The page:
Note: Kitties who already have respiratory problems, such as allergies or asthma, and those pets who are exposed to secondhand smoke, are more susceptible to experiencing severe respiratory irritation from essential oil diffusers.

  • When it comes to active diffusers that expel droplets of oil into the air, those tiny drops of oil might fall onto your kitty’s fur. Then, in addition to potentially being absorbed into the skin, when your cat grooms himself, he could end up ingesting the oil as well. Symptoms like tremors, vomiting, drooling, wobbliness, low heart rate, liver failure, low body temperature, and respiratory distress might occur.

Symptoms of Essential Oil Poisoning in Cats

Experts advise keeping essential oils away from cats, and pet parents who choose to use the oils should keep a close eye on their pets in order to look for any symptoms of poisoning. Those symptoms could include:

  • Pawing at the face or mouth
  • Drooling
  • Lethargy
  • Muscle tremors
  • Vomiting
  • Redness or burns on the skin, tongue, gums, or lips
  • Difficulty breathing
  • Uncoordinated gait
  • Difficulty walking
  • Weakness
  • Low heart rate
  • Low body temperature

Essential oils could also depress the central nervous system, lead to gastrointestinal upset, and result in liver damage if your cat ingests them. Even just inhaling an essential oil’s fragrance could do harm by causing health problems like aspiration pneumonia. Of course, different oils could have different effects on a cat, with some oils being more toxic than others.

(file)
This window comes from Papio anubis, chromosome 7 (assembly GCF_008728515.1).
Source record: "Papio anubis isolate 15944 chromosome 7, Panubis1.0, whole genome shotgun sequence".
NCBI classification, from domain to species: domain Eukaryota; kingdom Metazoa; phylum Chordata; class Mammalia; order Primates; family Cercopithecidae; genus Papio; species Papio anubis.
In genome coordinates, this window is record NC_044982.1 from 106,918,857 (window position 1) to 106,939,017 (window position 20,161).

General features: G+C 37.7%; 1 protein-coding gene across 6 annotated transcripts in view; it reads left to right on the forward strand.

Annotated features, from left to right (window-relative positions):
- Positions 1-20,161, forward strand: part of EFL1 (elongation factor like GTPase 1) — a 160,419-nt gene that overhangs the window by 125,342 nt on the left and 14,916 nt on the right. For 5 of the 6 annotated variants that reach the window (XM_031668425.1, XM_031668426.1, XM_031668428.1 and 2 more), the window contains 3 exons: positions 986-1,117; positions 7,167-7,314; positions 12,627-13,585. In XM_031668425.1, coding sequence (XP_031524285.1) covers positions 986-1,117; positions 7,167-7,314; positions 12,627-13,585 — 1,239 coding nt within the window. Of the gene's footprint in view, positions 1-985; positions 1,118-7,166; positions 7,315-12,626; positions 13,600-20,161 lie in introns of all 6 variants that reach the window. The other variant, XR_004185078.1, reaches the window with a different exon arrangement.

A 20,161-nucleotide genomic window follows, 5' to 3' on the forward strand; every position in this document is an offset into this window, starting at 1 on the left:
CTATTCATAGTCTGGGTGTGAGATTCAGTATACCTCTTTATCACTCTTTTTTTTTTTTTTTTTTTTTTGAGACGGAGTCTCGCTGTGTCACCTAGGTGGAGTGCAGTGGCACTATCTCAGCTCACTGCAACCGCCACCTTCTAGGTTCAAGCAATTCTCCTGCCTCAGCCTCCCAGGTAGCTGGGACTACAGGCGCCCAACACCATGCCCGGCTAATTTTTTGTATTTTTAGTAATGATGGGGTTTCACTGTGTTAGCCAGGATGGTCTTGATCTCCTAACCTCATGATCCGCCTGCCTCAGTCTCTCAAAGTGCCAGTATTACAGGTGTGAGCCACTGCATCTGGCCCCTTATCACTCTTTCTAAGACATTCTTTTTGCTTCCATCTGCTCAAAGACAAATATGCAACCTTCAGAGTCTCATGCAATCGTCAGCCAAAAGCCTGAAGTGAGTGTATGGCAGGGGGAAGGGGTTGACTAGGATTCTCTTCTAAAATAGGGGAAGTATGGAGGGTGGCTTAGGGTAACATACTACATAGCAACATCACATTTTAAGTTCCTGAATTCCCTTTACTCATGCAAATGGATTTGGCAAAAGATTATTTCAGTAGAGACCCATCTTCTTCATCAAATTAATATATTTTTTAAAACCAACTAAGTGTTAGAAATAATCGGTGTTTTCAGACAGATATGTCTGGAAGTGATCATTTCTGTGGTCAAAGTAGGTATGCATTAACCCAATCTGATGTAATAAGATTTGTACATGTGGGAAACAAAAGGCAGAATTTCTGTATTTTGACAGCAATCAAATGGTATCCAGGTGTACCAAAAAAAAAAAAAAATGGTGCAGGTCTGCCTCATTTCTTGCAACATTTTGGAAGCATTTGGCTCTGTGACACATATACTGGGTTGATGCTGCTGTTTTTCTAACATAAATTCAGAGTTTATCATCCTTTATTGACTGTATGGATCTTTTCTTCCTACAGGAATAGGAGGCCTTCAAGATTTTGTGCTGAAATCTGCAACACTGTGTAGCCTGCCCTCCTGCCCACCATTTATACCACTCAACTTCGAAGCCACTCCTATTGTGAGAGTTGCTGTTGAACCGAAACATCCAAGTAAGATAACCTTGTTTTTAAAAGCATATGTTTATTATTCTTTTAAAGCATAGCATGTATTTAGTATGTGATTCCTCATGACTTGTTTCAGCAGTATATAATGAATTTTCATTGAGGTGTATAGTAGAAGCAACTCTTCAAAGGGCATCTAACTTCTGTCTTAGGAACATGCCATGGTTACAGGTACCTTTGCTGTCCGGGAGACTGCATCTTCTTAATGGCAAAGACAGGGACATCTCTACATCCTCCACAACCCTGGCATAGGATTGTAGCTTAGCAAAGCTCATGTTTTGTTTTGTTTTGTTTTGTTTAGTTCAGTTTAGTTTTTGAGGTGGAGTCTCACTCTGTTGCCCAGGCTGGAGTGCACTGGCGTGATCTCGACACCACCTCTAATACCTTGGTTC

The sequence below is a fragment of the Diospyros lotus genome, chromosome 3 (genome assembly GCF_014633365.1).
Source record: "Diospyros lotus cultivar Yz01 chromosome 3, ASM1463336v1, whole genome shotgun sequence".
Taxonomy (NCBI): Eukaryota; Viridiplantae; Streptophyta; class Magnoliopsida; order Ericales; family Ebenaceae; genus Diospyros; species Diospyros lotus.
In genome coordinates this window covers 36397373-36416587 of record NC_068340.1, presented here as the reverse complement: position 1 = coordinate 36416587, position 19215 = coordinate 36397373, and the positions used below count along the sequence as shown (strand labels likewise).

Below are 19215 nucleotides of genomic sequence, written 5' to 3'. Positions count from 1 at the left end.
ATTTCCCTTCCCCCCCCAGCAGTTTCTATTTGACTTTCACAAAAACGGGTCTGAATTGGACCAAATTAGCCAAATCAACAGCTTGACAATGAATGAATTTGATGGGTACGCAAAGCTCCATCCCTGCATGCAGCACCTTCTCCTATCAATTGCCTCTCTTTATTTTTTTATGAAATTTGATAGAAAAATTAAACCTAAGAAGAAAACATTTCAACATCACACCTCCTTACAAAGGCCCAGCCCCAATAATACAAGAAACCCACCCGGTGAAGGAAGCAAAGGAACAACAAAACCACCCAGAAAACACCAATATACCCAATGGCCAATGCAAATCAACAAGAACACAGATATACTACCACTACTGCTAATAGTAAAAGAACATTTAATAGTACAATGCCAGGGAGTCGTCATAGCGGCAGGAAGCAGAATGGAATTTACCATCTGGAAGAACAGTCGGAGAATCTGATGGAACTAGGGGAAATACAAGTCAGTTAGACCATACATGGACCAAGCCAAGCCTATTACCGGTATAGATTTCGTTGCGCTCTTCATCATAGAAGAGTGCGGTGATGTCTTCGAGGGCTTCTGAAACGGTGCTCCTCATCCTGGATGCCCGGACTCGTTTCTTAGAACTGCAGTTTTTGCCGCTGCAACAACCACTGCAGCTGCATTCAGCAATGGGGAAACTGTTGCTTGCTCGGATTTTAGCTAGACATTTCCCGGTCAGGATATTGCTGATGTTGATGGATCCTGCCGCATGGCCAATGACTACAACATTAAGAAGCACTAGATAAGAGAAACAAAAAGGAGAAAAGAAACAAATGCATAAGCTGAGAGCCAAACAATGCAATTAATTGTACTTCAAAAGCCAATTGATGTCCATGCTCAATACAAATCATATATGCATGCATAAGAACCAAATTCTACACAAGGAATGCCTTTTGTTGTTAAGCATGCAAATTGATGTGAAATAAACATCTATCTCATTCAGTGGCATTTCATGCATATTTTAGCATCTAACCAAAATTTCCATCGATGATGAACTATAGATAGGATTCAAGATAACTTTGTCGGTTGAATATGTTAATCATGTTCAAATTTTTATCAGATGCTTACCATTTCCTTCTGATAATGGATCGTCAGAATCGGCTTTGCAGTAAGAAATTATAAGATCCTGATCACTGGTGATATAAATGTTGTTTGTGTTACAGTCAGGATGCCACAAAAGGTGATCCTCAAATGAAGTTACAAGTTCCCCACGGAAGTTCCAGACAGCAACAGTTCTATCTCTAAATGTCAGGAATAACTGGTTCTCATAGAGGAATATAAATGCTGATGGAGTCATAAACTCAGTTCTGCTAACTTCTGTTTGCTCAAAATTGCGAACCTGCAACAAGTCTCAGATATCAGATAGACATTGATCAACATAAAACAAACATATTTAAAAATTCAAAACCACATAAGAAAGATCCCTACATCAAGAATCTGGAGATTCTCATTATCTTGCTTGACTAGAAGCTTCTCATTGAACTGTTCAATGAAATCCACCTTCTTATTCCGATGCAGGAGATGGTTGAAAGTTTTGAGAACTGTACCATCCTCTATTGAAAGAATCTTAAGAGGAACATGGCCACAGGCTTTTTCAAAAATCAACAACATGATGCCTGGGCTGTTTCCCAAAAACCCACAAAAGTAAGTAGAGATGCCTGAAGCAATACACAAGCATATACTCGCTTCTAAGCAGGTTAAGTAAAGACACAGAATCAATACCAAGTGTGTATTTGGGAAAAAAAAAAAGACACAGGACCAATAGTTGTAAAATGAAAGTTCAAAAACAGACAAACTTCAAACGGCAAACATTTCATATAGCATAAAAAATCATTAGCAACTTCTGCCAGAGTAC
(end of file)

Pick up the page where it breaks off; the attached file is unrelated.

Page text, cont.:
If your cat experiences symptoms, it’s important to get him to a vet ASAP. The faster you can get him treated, the better. According to experts, you shouldn’t try to induce vomiting, and you shouldn’t give your cat activated charcoal, as doing so might only make things worse. However, you could put the essential oil product in a sealed plastic bag for your vet to examine, and you could try to wash off the essential oil using hand dishwashing detergent if it’s on your cat’s fur or skin.

Which Essential Oils Are Dangerous?

The following essential oils are some of the oils that are known to be poisonous to cats:

  • Sweet birch
  • Citrus oil (d-limonene)
  • Ylang ylang
  • Wintergreen
  • Peppermint
  • Pine
  • Pennyroyal
  • Cinnamon
  • Clove
  • Tea tree
  • Eucalyptus

Talk to Your Vet About Essential Oils

It’s best to keep essential oils far away from your cats, and if you have any questions regarding a specific type of essential oil, consult with your veterinarian for personalized advice. Never use an essential oil on your cat unless you’ve talked to your vet and he or she has told you that it’s safe to do so.

Lisa Selvaggio
Lisa Selvaggio

Lisa Selvaggio is a freelance writer and editor, and our resident cats-pert, with certifications in pet nutrition and pet first aid. She enjoys producing content that helps people understand animals better so they can give their pets a safe and happy home.